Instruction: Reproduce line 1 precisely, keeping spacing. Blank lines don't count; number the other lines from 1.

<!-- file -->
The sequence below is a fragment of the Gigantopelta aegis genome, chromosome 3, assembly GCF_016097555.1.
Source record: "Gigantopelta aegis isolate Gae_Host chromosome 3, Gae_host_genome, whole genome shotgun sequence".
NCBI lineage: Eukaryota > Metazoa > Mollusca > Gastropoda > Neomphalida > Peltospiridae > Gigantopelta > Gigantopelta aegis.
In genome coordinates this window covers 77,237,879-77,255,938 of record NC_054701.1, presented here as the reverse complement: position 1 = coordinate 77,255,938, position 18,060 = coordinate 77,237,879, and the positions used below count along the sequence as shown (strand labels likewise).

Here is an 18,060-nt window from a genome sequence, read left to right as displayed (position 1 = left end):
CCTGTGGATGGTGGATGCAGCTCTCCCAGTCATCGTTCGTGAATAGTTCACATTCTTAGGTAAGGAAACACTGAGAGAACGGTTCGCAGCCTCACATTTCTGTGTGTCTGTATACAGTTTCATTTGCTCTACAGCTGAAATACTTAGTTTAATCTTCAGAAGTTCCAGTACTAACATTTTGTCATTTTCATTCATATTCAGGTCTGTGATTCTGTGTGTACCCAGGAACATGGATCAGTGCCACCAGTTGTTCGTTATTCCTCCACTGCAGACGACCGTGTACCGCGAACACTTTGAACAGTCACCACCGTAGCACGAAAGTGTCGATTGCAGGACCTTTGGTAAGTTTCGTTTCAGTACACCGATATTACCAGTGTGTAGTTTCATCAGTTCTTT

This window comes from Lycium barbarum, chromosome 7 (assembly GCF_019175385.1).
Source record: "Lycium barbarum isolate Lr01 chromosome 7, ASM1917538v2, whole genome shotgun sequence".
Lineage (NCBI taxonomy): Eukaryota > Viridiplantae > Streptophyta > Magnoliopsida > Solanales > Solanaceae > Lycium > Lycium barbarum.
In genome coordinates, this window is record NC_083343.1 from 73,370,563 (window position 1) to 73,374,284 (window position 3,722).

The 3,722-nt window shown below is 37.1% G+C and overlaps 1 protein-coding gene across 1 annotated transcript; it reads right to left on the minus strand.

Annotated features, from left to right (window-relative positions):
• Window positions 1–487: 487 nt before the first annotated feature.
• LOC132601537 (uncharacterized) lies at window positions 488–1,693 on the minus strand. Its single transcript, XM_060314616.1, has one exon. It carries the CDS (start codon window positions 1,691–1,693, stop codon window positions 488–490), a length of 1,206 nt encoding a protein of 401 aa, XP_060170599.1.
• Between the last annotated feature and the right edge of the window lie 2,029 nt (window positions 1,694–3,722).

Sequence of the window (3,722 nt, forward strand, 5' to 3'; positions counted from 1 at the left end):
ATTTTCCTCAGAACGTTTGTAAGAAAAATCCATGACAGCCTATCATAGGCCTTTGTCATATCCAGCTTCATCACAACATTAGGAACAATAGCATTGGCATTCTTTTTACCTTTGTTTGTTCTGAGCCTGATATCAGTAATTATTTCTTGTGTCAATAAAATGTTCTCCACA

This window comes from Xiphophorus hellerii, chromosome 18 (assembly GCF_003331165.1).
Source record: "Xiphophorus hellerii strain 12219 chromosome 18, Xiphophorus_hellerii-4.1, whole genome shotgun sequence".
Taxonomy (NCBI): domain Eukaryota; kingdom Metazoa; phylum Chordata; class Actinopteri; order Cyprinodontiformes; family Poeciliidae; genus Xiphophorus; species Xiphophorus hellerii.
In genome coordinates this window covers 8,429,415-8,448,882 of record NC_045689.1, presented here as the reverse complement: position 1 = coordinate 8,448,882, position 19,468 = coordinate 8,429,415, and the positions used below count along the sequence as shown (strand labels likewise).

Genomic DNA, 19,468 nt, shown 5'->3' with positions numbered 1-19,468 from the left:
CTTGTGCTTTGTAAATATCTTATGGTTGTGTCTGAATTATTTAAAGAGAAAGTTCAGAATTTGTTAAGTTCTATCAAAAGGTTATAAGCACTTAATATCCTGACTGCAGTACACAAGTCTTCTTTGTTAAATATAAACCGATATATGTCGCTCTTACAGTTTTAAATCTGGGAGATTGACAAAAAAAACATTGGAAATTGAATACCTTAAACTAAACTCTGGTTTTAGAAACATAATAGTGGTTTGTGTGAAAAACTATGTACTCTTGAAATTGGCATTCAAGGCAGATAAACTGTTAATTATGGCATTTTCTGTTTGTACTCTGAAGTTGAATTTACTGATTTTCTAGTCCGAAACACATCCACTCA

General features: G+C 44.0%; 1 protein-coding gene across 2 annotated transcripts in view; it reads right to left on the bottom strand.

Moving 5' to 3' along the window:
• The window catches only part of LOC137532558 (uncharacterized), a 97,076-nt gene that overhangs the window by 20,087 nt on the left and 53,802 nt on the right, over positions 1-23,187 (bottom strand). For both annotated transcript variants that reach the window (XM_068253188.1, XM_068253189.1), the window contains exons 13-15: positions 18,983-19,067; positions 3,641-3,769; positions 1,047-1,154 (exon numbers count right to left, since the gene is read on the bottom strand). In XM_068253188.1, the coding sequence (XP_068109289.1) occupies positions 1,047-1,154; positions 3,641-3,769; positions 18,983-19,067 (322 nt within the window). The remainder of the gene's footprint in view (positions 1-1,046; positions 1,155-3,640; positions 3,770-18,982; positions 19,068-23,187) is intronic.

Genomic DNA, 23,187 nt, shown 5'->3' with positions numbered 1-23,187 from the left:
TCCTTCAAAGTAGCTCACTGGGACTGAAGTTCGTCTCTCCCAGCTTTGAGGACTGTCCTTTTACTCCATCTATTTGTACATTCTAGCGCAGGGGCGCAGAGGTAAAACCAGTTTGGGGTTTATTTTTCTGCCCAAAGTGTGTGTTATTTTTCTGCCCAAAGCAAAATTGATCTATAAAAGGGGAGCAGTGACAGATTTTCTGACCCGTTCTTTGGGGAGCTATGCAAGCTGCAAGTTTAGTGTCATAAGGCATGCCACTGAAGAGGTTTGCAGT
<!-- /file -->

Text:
The sequence below is a fragment of the Gigantopelta aegis genome, chromosome 3, assembly GCF_016097555.1.